Defining Montessori

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By Morenike Ololade Taiwo

(AMI 3-6 Primary Montessori/Early Childhood Development Educator)

What is Montessori?

Montessori is a holistic approach to education that values all the areas of the child’s development. It could be physical, social, emotional, and cognitive development. Montessori is a way of life for the child. Children wants to be like adults, the practical life activities help them to learn what daily lifestyle looks like. Montessori helps the child develop in a way that will be self-dependent. It develops the child’s movement, independence, and language. It prepares the child for a proper and realistic adult life.

For example, an eighteen-year-old teenager will be able to live comfortably on her own without having tom worry and bother her parents on what to eat, wear and do. She will be able to take responsibility for her actions. She can be self-dependent, make her own plans and decisions – like forming her own study guide to help her excel academically. There will be no need for her to be coaxed into doing what naturally will benefit her life before she gets them done. She will be able to apply her initiative appropriately as at when the need arises.

Montessori is a pedagogy of education based on scientific observation of how the child learns by Dr Maria Montessori, a renowned medical practitioner. It is a child centred approach it brought to limelight the innate energy/power of the child to acquire knowledge.

With reference to the Bambini home, where the whole CASA experiment started, the children were in an asylum where they are not being properly cared for because they are destitute. Dr Maria Montessori was invited to care for them as a medical practitioner and in her study and observation, she deduced that the children needed not only medical attention, but they also lack love, care, kindness, and empathy just as our work in Montessori education has taught us that we must first offer the child the gift of love and care. The children were homeless, hungry and the lack basic social amenities of life and this life they were subjected to live has reduced their self-esteem to nothing.

What the child shows about independence:

From the experiment Dr Maria Montessori performed on the Bambini children after showing them love, it was proven that children want to be like adults. They want to eat by themselves, wear their own clothes, do things that adults do like cooking and other domestic chores, that was why the children continued to practice that hand washing lesson long after Dr Maria Montessori finished presenting it to them. The children repeated the activity several times until they gain mastery of the act of washing hands. This is a show of independence, being able to do things on your own as a child without getting support or help from an adult. Achieving success all by yourself. The joy of satisfaction that the child displays when he attains success with an activity goes a long way to emphasize how important independence is in childhood development.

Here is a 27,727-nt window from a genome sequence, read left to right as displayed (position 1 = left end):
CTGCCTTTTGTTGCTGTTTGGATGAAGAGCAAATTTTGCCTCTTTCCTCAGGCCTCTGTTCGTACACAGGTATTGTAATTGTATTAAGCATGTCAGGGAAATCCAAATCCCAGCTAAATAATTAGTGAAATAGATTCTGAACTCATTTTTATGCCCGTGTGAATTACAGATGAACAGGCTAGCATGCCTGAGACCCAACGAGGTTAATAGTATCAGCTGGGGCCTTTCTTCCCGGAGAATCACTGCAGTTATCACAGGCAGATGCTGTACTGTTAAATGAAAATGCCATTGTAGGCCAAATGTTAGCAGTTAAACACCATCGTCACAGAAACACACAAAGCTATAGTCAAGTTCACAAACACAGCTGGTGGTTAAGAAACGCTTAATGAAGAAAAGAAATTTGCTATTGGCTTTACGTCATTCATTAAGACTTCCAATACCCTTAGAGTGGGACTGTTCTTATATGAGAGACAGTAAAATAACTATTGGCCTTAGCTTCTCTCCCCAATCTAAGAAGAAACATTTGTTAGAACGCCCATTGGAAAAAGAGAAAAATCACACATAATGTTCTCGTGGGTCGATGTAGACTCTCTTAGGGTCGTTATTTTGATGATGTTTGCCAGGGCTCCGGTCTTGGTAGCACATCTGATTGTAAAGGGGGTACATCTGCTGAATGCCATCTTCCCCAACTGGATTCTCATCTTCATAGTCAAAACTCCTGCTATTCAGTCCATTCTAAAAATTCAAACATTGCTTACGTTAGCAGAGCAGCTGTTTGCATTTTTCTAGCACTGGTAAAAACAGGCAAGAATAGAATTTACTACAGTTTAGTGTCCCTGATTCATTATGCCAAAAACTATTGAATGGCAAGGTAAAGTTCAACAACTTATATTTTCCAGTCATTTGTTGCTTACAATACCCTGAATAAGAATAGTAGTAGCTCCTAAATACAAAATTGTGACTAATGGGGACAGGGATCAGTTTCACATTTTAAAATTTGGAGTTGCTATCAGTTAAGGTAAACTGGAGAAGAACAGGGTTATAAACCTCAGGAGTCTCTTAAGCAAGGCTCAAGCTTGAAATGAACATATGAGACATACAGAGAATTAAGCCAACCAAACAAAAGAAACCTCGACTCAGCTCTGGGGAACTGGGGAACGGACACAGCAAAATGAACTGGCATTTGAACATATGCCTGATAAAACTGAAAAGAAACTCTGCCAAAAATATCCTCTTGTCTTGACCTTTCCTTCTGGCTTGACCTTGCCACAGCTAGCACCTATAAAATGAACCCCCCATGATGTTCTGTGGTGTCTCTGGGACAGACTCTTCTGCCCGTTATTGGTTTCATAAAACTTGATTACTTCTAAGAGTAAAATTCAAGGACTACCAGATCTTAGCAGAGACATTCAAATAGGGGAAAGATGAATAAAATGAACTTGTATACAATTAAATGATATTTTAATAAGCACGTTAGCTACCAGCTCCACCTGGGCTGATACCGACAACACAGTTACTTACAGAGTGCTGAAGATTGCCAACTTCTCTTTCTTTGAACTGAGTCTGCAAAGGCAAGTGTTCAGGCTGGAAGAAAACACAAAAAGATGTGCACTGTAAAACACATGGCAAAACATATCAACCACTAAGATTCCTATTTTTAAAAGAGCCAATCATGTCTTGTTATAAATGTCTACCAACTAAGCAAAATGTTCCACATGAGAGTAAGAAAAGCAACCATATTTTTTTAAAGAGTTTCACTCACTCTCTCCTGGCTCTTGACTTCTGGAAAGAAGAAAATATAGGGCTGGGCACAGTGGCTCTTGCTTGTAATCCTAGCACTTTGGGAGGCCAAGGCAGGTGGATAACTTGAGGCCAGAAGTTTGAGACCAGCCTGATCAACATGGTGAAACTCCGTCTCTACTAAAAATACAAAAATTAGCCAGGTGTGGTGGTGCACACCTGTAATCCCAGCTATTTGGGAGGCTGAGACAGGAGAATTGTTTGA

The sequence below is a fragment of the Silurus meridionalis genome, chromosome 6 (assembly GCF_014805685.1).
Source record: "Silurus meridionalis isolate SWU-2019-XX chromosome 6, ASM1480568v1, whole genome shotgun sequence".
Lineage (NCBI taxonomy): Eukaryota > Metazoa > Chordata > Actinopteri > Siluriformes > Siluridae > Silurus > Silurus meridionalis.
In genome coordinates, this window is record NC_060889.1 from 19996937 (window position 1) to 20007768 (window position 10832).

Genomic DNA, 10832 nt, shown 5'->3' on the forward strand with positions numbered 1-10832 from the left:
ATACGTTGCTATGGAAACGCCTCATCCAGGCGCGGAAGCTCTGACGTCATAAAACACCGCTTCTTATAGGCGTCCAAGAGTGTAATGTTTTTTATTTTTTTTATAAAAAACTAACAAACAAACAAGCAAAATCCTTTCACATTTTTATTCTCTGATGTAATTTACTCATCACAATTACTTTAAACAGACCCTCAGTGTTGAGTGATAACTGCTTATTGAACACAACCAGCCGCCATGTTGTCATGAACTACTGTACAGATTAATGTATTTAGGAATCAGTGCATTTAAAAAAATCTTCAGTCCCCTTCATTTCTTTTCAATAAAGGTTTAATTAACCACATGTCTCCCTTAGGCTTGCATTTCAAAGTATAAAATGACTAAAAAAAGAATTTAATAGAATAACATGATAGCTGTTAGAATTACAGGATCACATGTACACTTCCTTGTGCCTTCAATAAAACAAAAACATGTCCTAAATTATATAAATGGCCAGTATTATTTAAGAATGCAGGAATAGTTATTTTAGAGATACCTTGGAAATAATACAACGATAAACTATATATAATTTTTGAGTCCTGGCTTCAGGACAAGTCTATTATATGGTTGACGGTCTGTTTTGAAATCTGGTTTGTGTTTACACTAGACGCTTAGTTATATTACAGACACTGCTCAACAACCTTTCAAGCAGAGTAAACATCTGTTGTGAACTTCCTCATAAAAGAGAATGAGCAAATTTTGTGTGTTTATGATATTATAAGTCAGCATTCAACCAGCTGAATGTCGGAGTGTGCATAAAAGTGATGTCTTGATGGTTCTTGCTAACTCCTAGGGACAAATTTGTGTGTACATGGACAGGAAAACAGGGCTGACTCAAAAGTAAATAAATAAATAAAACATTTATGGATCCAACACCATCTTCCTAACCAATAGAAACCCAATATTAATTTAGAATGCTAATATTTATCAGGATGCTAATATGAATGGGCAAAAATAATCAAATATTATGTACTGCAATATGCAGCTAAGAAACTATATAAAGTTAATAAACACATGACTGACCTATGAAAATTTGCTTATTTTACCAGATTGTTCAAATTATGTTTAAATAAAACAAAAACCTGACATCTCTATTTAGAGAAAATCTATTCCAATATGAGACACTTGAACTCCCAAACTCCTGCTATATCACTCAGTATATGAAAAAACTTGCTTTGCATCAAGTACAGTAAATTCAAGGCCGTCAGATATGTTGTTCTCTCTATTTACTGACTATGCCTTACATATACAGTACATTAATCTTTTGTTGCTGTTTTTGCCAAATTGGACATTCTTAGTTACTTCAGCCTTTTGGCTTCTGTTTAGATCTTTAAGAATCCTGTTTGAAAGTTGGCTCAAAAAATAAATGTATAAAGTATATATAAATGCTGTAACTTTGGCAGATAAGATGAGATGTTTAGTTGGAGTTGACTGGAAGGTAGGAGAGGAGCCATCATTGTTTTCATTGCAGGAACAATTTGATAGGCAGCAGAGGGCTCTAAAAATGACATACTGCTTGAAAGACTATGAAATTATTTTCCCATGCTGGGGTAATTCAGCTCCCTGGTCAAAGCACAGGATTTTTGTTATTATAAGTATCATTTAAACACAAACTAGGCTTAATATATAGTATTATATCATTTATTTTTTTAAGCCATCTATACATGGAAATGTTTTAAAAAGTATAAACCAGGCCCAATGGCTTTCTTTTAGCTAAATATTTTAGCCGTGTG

This independence in the child will start developing once he gets into the children house with the first set of activities, he will be introduced to which is the practical life activities in the care of self, care of the environment, grace and courtesy lessons which will help him achieve his eagerness to be like an adult since he will be exposed to how he can do things like an adult even when he is only a child.

What the child shows about freedom:

The teaching approach in Montessori is ‘freedom with limit’. When the child is not under any pressure to do anything in the Montessori prepared environment, the child can develop faster and better compared to compared to a traditional school that there is a prepared curriculum of what activities to learn. It does not matter whether the child is ready and prepared psychologically for the lesson. Once it is part of the curriculum, it must be taught at the scheduled periods. This is not so in the Montessori classroom.

Every child is free to choose an activity he is comfortable working with for as long as he pleases. No set time to start and stop in the casa house. So, the child takes his time to have his hands on the materials for as long as he pleases without feeling intimidated by the other children in the classroom. This is because most of the exercises are individualized. Each child works independently and freely on his own without interference until he has had his hands well enough on the material. This is freedom – freedom to choose what you are comfortable with, which works well with your age, freedom to work for as long as you want on the activity.

Another aspect of freedom in the casa house is regarding the older children in the environment, as the children are all mixed age from three- to six-year-old, this also applies to the faster children. Freedom allows them to select any activity even when they have not been introduced to it. In as much as they are comfortable working with the material and they are curious to learn about the activity, they are free to select it and try their hands on it. By so doing, the guide gets a clue during observation that the child in question is ready to progress to the next activity without being slowed down by the rest of the children.